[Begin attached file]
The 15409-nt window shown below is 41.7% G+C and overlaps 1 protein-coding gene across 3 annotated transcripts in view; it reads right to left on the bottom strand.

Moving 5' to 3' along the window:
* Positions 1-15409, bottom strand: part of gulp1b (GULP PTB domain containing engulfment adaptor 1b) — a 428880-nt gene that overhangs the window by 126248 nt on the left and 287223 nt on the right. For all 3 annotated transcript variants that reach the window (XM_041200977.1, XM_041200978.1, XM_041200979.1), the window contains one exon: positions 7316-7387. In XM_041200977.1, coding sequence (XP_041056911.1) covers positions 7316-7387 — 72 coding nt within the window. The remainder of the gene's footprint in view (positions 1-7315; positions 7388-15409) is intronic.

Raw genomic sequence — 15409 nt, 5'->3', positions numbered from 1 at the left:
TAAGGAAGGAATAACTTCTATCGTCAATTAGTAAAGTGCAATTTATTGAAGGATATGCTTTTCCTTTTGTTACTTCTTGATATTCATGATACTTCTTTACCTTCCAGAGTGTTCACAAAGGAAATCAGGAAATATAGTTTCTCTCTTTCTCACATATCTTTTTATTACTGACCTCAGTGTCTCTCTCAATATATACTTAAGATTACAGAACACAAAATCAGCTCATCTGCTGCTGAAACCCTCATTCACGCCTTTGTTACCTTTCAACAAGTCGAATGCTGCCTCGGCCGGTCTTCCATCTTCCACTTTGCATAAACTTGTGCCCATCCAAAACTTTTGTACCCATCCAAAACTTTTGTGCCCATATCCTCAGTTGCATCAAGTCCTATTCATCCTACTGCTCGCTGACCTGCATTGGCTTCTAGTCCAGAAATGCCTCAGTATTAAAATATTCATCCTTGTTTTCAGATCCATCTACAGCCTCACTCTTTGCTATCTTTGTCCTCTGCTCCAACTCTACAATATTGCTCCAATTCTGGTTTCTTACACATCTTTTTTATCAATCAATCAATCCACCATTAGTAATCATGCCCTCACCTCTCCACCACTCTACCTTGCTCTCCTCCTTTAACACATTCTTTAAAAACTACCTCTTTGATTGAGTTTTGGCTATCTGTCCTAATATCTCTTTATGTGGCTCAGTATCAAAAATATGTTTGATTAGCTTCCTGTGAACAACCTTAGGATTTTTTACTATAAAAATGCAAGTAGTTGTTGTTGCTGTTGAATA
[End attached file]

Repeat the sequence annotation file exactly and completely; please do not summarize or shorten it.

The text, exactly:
The 15409-nt window shown below is 41.7% G+C and overlaps 1 protein-coding gene across 3 annotated transcripts in view; it reads right to left on the bottom strand.

Moving 5' to 3' along the window:
* Positions 1-15409, bottom strand: part of gulp1b (GULP PTB domain containing engulfment adaptor 1b) — a 428880-nt gene that overhangs the window by 126248 nt on the left and 287223 nt on the right. For all 3 annotated transcript variants that reach the window (XM_041200977.1, XM_041200978.1, XM_041200979.1), the window contains one exon: positions 7316-7387. In XM_041200977.1, coding sequence (XP_041056911.1) covers positions 7316-7387 — 72 coding nt within the window. The remainder of the gene's footprint in view (positions 1-7315; positions 7388-15409) is intronic.

Raw genomic sequence — 15409 nt, 5'->3', positions numbered from 1 at the left:
TAAGGAAGGAATAACTTCTATCGTCAATTAGTAAAGTGCAATTTATTGAAGGATATGCTTTTCCTTTTGTTACTTCTTGATATTCATGATACTTCTTTACCTTCCAGAGTGTTCACAAAGGAAATCAGGAAATATAGTTTCTCTCTTTCTCACATATCTTTTTATTACTGACCTCAGTGTCTCTCTCAATATATACTTAAGATTACAGAACACAAAATCAGCTCATCTGCTGCTGAAACCCTCATTCACGCCTTTGTTACCTTTCAACAAGTCGAATGCTGCCTCGGCCGGTCTTCCATCTTCCACTTTGCATAAACTTGTGCCCATCCAAAACTTTTGTACCCATCCAAAACTTTTGTGCCCATATCCTCAGTTGCATCAAGTCCTATTCATCCTACTGCTCGCTGACCTGCATTGGCTTCTAGTCCAGAAATGCCTCAGTATTAAAATATTCATCCTTGTTTTCAGATCCATCTACAGCCTCACTCTTTGCTATCTTTGTCCTCTGCTCCAACTCTACAATATTGCTCCAATTCTGGTTTCTTACACATCTTTTTTATCAATCAATCAATCCACCATTAGTAATCATGCCCTCACCTCTCCACCACTCTACCTTGCTCTCCTCCTTTAACACATTCTTTAAAAACTACCTCTTTGATTGAGTTTTGGCTATCTGTCCTAATATCTCTTTATGTGGCTCAGTATCAAAAATATGTTTGATTAGCTTCCTGTGAACAACCTTAGGATTTTTTACTATAAAAATGCAAGTAGTTGTTGTTGCTGTTGAATA